How to: Break a Sweat at The Met

The Museum bills the event as an 'entirely original and audacious new work'

The dancers wore sequined dresses and sneakers.

The dancers wear sequined dresses and sneakers. Mallory Lynn

Like many New Yorkers, I did not want to watch the Inauguration on Friday. Fortunately, I had something to do: workout at the Metropolitan Museum of Art. “The Museum Workout,” conceived and choreographed by Monica Bill Barnes & Company with route and narration by Maira Kalman, is not the sort of workout you can join in everyday, so if you’re interested, get off your SoulCycle bike and head over immediately.

I was in a group of 15 women, and after a brief announcement of do’s and don’ts—“Don’t touch the artwork, and do stay behind the dancers,” said Ms. Barnes and Anna Bass, who wore sequined dresses and sneakers—we took off through the Met’s Main Hall, swinging our arms to the beat of the Bee Gee’s “Staying Alive.” My friend Rhonda and I were not the only women giggling!

Our first stop was the magnificent “Perseus with the Head of Medusa,” by Antonio Canova. We ran in place in front of that gorgeous Greek hero, as I contemplated how Canova’s young man is as fit as the dancers we were following. Ms. Barnes and Ms. Bass fiercely and elegantly led us through the Medieval Hall, into the Hall of Arms and Armor, and then upstairs to see a bust of Benjamin Franklin, a man who admonished us to be kind to all people, which is something I have been thinking about lately and certainly on that morning.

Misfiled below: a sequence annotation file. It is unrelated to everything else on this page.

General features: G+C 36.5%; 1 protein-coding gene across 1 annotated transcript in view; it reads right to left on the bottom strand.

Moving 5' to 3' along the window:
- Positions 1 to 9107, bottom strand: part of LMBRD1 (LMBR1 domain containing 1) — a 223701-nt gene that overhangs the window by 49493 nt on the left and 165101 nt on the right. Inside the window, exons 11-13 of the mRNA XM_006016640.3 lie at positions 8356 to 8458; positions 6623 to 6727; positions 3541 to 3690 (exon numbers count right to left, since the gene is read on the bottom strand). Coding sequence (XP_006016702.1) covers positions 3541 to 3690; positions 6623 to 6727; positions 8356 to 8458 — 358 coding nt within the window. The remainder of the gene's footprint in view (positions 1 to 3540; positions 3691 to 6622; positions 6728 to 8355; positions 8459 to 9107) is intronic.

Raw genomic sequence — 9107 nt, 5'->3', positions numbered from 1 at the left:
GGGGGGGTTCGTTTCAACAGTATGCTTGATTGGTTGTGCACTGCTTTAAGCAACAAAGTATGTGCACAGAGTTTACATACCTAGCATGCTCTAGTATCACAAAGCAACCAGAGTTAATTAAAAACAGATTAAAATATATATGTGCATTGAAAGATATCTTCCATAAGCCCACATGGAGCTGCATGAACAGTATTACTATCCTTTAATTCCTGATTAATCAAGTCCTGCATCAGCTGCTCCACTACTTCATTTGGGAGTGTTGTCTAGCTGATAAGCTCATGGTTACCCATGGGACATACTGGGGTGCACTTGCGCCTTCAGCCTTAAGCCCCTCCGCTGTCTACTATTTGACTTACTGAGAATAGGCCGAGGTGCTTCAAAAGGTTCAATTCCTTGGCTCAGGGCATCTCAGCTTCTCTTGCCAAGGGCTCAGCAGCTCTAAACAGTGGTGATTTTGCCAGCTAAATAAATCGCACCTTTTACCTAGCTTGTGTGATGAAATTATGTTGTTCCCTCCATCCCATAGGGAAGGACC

By the end of the third song, I was pleasantly surprised to note that my cheeks and forehead were damp, even though we had been told that we would sweat as we made our way through the two mile workout. The Museum bills the event as an “entirely original and audacious new work,” and I agree. As a besotted member of the Met, I was thrilled to be inside its hallowed hallways before it was open to the public. I turned my head this way and that way as we breezed by statues and paintings, trying to both remember our course and guess where our leaders would take us next. I was correct a few times, but they did trick me once: we traveled down a staircase I hadn’t noticed before, and I now wonder if I will remember where it was located.

As the clocked ticked on our Disco and Motown workout, some of the Met’s employees began to show up for work, and a few of them stopped to watch us stride by; one fellow gave us a thumbs up and one woman laughed out loud. I smiled at both of them.

We ended the workout in the American wing in savasana, flat on our backs, which is a position I know many museum goers would love to try (Sistine Chapel ceiling, anyone?). Gazing up at Diana, the archer and moon goddess, was, at that moment, the best feeling in the world. And then the creative director, Robert Saenz de Viteri, announced, “Come have coffee with us.” And that topped it.

“The Museum Workout” is a MetLiveArts Commission.  It is offered at the Metropolitan Museum of Art January 26th-29th, February 2nd-5th, and February 9th-12th. For tickets, go to http://metmuseum.org/events/programs/met-live-arts/museum-workout.

Ellen Bakalian lives with her two daughters in northern NJ. She is an adjunct professor at Montclair State University.

How to: Break a Sweat at The Met